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Aggies' depth shines vs. 'Cats

Published September 16, 2013 11:24 am

This is an archived article that was published on sltrib.com in 2013, and information in the article may be outdated. It is provided only for personal research purposes and may not be reprinted.

Logan • It wasn't much of a surprise: Utah State's starters were better than Weber State's starters. A 49-0 halftime lead hammered home that fact, if there was any doubt to start with.

But coach Matt Wells said the pleasant surprise was seeing how well his depth fared against the Wildcats. The second-string players got a lot of snaps, and they weren't idling away the minutes.

Three scoring drives in the third quarter, accompanied by a defense that didn't allow any points, left the Aggies feeling good about where they stand with their depth. Even the starters were applauding their teammates.

"I think they answered the call," linebacker Kyler Fackrell said. "They played harder. We expect there not to be much of a drop-off to the twos."

There wasn't — on either side of the ball.

Quarterback Craig Harrison led a pair of touchdown drives in the first five minutes, drives that were highlighted by explosive plays. Joey DeMartino, a senior running back whose career was interrupted by injury, sprinted through a wide-open hole for a 60-yard touchdown. Harrison threw his first touchdown on the next drive, a 56-yard pass to Keegan Andersen.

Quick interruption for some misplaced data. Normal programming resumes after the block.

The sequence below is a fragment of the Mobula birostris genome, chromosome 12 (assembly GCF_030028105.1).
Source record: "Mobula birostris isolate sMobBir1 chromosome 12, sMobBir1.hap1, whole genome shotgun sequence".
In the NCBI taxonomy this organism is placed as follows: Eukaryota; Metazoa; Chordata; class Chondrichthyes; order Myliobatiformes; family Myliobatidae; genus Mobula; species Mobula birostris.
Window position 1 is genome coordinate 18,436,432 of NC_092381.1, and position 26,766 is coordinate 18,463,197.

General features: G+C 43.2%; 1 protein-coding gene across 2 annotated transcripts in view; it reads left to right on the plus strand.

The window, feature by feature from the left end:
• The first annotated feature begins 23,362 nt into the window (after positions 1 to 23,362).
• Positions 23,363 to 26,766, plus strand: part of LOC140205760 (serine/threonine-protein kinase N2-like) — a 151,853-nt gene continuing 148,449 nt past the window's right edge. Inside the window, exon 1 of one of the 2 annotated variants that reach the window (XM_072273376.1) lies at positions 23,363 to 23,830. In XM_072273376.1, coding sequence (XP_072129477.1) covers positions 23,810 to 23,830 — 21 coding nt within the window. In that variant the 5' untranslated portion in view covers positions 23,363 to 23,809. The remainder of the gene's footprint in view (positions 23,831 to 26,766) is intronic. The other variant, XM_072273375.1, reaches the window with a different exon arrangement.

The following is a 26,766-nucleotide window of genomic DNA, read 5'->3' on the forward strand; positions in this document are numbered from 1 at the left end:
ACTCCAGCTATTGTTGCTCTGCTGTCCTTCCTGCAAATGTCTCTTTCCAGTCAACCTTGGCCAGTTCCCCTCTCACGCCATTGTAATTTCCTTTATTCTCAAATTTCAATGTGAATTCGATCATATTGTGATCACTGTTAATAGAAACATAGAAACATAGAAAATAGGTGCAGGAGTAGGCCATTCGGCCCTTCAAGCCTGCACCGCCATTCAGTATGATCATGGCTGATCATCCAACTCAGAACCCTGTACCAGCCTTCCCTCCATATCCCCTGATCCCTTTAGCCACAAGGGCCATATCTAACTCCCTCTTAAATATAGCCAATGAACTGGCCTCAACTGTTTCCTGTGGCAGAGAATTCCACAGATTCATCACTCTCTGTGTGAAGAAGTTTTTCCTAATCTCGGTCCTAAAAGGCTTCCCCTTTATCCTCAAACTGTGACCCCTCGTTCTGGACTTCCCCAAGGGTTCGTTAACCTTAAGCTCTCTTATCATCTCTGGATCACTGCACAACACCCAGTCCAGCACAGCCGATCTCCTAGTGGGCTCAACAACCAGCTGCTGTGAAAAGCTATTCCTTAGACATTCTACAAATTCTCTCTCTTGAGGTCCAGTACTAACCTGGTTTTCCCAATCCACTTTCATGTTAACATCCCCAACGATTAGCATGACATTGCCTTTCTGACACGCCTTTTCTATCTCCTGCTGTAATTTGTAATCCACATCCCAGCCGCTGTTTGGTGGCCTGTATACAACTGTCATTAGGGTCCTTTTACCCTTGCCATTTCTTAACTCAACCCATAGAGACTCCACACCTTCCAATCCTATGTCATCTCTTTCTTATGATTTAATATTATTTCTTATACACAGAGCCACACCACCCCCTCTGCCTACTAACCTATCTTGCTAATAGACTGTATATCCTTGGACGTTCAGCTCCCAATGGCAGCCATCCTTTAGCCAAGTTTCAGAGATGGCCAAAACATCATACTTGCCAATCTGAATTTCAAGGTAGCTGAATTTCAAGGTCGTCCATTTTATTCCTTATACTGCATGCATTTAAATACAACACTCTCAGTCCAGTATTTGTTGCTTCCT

A fumbled kickoff return by Weber State led to a 2-yard touchdown run for Robert Marshall to wrap up the scoring for Utah State.

Wells said he was pleased with the skill depth, but even more so that he got a whole half of game action for the reserve blockers. Cultivating depth on the offensive line will be key for a program expected to graduate four starters after this season.

"The biggest key was to get those five guys up front," Wells said. "We were able to get them some playing experience because I understand what's coming up next year."

Planning for the future also is important on defense: The Aggies have seniors playing most of the backfield spots, and the linebacking corps and defensive ends will be hurt by graduations in 2014.

Although the second-team defense allowed more yards in the second half, it didn't allow a score. Players such as Nick Vigil, Ricky Ali'ifua and Keylon Hollis made key tackles to stuff Weber State in critical moments. The coverage had a few breakdowns exposed, but more often than not it left quarterback Austin Chipoletti frustrated, especially on third down.

Wells said the effort was a dramatic improvement from the second-team unit's showing at Air Force, during which it surrendered a touchdown. Losing the shutout after the offense fumbled stung a bit because the defense played so well.

"From a defensive perspective, shutouts are hard to come by — really hard to come by," Wells said. "It was a tremendous effort by the two defense most of the night." —

Utah State at USC

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